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Impact of chronic heat stress on digestibility of nutrients and performance of meat type ducks
Published August 29, 2017
51-55

The aim of the study is to determine the effect of vitamin and mineral supplement under permanently high environmental temperature (30±1 °C) on the digestibility of nutrients, performance and furthermore the composition of duck meat in the growing period. A total of four hundred mixed sex 14 days old Cherry Valley type hybrid ducks were used ...for the study. Two experimental diets were formulated in the study (control and vitamin E, C and zinc supplemented diet). Based on the results the following conclusions were drown: the antioxidant defence system plays an important role in the reduction of heat stress generated lipid peroxidation process. Feed additives which have direct or indirect antioxidant effects can reduce the negative effects of heat stress on the ducks performance and meat composition. Digestibility of nutrients (Dry Matter, Crude Protein, Crude Fat) was not affected by antioxidant supplementation under chronic heat stress (30±1 °C). The performance was affected significantly by Vitamin C and E and zinc supplementation under heat stress (P<0.05). In the treated group the daily weight gain (dWG) increased and the feed conversion ratio (FCR) was improved significantly (P<0.05). The energy and protein conversion was decreased also significantly (P<0.05).

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Effect of sex on some composition traits of wild boar (wild pig) meat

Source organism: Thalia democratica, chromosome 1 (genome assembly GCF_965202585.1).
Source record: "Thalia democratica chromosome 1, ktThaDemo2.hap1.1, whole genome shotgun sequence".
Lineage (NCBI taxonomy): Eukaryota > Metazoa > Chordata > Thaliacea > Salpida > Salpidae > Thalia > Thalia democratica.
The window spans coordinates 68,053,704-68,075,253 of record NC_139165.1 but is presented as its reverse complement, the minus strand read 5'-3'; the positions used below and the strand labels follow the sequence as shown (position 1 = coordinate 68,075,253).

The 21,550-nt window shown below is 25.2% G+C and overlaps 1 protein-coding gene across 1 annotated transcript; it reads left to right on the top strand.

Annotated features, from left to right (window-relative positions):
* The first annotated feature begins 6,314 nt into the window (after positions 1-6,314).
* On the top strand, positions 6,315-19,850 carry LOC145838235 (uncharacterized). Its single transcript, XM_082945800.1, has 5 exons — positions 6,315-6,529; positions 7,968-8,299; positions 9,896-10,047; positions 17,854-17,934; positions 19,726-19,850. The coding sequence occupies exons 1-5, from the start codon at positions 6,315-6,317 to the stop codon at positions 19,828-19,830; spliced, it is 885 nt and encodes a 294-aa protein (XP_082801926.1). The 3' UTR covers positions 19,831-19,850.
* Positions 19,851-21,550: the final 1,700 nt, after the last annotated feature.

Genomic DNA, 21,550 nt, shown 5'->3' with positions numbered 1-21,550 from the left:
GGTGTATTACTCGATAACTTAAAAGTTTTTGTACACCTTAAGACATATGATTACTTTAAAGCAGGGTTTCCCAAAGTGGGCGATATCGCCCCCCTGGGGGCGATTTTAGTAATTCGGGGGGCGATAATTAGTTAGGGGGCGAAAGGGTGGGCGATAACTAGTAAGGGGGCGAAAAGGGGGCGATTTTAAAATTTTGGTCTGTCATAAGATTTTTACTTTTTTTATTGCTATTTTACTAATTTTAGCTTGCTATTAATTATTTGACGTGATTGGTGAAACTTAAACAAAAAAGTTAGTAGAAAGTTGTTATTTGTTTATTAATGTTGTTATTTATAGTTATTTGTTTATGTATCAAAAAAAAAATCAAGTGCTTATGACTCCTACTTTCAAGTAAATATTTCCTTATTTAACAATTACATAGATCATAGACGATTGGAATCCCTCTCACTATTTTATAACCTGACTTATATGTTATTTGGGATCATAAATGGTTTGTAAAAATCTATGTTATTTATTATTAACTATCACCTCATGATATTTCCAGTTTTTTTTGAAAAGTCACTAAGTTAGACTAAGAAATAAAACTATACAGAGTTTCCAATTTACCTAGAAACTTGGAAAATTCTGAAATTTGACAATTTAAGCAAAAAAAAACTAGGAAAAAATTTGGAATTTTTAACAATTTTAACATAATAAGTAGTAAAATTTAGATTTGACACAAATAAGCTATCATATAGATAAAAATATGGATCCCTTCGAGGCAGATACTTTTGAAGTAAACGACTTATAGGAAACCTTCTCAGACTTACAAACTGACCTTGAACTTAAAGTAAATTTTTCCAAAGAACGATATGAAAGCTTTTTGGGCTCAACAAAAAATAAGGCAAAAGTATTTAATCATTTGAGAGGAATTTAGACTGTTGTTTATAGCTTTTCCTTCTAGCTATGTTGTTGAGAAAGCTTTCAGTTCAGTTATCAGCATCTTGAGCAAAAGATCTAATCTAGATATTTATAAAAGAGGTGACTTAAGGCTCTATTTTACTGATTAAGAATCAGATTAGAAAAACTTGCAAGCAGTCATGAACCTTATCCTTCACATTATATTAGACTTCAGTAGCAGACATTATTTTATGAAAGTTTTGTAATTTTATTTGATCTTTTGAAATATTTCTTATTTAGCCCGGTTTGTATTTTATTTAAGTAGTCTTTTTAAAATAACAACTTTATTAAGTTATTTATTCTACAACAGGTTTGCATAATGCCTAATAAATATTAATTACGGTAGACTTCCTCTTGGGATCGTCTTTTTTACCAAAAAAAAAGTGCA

Published December 21, 2009
25-29

The authors examined the nutrition value of the meat of shot wild boars (wild pigs) (n=66) from three wild boar enclosures with different feeding intensity and also the technological properties of the meat. Samples were taken immediately after the evisceration. Considering the storing and processing properties of game meat the samples were take...n from m. serratus anterior. As for dry matter examination results, the highest values were measured in case of semi-intensively fed wild boars, then followed the data from the samples of intensively and extensively fed wild boars. The fat content from the meat samples of intensively and extensively fed wild boars proved to be lower while in case of the semi-ntensively fed wild boars it was higher. In females the dry matter content, while in males the fat content was higher. As for the protein content there were no differences in either the feeding groups or in the genders. It was only the water holding capacity of the samples from the meat of the females from semi-intensive feeding intensity wild boar enclosure that fell in between normal values.

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